Llansadwrn (Anglesey) Weather
Dustfall on 19th December 2003
On 19th December 2003 at 0900 GMT I observed a deposition of light grey coloured dust at my weather station in Llansadwrn, Anglesey. When dry the predominately grey deposit had a faint pinkish tint. We were in low cloud fog, with drizzle or light rain having fallen from 06 GMT as a weak cold front crossed the Irish Sea. The weather had been dry from the 14th; the precipitation amounting to 0.7 mm was the first for 4 days. Following backward trajectory analysis done using the HYSPLIT numerical atmospheric model 2 3, at the NOAA Air Resources Laboratory's Ready Website, it seems likely that the dust was picked up during a dust storm over the deserts of Algeria, Mauritania and Spanish Sahara between 11 - 13 December.
A MODIS image taken by the NOAA TERRA satellite at 1110 GMT on 13 December shows dust blowing offshore from Spanish Sahara and Mauritania, south of the Canary Islands, forming a dust-plume northwest into the Atlantic. It is likely that this is the same event that led to dust being transported to Anglesey.
On the 10th December low 992 mb was filling and tracking east over the western Mediterranean towards Tunisia giving a southerly flow of air across the Strait of Gibraltar 4. On the 11th a high 1026 mb developed over the Iberian Peninsular intensifying to 1031 mb by the 13th with a south-easterly flow over the North African desserts into the Atlantic Ocean. On the 14th the high 1032 mb extended a ridge 1029 mb past the west of Ireland to give an airflow in a north-easterly direction. The high then moved east to be 1031 mb near Gloucester, England on the 15th, moving on to Cherbourg, France, with little change by 00 GMT on the 16th. By the 17th it had become established with centres over north Italy 1030 mb and Tunisia 1029 mb. At this time low 981 mb Iceland, tracking northeast, was beginning to affect the weather to the northwest of the British Isles with frontal cloud approaching Scotland on the 18th reaching Anglesey on the morning of the 19th.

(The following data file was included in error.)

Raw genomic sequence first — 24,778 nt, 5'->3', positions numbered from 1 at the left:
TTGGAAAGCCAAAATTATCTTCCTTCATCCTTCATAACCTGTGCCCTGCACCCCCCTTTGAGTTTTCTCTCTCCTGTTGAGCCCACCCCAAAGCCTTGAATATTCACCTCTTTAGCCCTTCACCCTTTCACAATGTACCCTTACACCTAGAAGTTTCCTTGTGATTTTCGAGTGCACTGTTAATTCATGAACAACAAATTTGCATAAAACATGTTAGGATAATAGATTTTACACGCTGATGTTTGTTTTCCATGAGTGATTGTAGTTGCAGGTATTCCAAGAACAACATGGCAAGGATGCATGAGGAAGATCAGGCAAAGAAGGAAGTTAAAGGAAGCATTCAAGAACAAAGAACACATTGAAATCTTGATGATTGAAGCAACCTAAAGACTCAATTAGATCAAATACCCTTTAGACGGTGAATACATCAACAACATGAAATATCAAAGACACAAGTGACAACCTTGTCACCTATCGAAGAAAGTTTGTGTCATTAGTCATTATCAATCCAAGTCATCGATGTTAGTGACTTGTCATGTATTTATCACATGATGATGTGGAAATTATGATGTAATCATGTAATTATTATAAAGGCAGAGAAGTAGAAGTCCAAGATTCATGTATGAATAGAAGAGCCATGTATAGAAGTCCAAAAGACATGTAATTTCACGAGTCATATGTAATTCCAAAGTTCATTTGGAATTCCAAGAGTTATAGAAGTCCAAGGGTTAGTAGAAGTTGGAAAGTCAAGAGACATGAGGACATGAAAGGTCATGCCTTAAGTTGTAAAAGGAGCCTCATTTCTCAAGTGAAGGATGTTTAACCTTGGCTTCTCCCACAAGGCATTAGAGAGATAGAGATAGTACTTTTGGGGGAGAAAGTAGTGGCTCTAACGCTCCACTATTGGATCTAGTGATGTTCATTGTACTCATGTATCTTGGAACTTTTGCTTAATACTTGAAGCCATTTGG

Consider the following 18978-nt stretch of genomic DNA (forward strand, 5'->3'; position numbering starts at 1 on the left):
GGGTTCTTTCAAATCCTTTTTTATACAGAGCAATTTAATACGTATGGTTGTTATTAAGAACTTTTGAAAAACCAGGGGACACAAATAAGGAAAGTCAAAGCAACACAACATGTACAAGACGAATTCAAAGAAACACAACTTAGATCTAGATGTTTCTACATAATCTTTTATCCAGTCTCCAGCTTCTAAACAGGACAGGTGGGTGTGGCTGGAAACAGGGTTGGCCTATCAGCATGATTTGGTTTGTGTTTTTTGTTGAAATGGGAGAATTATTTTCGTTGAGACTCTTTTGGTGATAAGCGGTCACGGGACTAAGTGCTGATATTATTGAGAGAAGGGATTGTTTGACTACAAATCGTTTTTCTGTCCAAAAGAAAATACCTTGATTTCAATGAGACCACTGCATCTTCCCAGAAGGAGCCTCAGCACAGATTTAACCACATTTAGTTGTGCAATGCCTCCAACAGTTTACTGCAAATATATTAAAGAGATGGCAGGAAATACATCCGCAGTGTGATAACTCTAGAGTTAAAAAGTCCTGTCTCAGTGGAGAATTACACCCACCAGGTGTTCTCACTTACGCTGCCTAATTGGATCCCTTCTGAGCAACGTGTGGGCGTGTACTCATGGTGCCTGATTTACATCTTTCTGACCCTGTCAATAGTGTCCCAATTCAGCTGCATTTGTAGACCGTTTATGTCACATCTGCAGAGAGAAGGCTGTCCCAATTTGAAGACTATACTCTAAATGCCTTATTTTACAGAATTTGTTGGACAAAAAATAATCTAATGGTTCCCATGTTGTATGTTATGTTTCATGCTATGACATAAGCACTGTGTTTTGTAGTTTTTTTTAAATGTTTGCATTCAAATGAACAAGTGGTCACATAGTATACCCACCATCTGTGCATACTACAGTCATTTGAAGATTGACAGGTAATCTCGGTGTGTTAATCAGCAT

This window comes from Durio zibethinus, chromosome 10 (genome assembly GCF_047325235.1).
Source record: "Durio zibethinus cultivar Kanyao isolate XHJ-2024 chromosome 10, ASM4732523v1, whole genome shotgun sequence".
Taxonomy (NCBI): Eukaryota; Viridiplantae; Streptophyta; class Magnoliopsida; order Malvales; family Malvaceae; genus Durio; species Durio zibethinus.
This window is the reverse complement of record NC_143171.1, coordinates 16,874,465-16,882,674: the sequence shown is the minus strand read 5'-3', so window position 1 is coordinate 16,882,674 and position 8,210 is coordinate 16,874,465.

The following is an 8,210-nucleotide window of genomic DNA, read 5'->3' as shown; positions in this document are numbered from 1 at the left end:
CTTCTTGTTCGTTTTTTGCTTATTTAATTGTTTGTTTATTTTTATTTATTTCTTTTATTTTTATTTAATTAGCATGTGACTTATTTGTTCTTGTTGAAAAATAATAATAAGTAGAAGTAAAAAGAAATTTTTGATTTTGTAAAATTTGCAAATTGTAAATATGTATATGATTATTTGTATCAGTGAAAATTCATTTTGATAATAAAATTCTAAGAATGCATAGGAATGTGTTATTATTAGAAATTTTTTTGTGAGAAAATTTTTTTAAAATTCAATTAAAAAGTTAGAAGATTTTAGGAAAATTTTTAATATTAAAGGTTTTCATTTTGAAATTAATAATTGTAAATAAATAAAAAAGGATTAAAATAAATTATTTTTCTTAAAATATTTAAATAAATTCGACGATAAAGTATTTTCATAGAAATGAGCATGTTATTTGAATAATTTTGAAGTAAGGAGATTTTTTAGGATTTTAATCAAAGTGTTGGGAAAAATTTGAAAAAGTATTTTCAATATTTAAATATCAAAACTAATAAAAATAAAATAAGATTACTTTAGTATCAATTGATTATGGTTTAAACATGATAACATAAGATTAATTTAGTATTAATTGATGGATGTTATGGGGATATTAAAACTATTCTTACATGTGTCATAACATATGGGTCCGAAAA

Trajectory analysis followed 3 parcels of air between 3500 - 5000 m above ground in southern Spain at 06 GMT on 10 December, that crossed the Mediterranean Sea in the afternoon and the Atlas Mountains of Morocco, highest Jebel Toubkal 4165 m (13665 ft), at 18 GMT. At 00 GMT on the 11th the air at 2400 m above ground crossed into western Algeria then swept southwest to enter Mauritania at 18 GMT. Crossing Spanish Sahara, one parcel was as low as 500 m, to arrive on the Atlantic coast at 00 GMT on the 13th. At 06 GMT on the 14th the air was crossing latitude 30° N before swinging in to quickly pass the Iberian Peninsular on the 16th to be on latitude 45° N at 06 GMT on the 17th. West of Ireland on the 18th the air crossed Northern Ireland to be over Belfast at 00 GMT on the 19th. About 06 GMT rain washed out the dust from parcels of air between 1500 - 2000 m above Anglesey.
After crossing the Atlas Mountains on the 10th December, with cold dry air descending in their lee, the parcel was subjected to a Föhn-like effect. In Fig. 2 moist air at over 70% relative humidity crossed the Atlas summits at 00 GMT on the 11th. As the temperature in the air parcel rose from -15C to 20C the relative humidity fell to less than 25%. The air parcel kept near 50% until the 14th, when it was crossing latitude 30° N, thereafter cooling and becoming moister again.
Dustfalls on 25/26th December 2003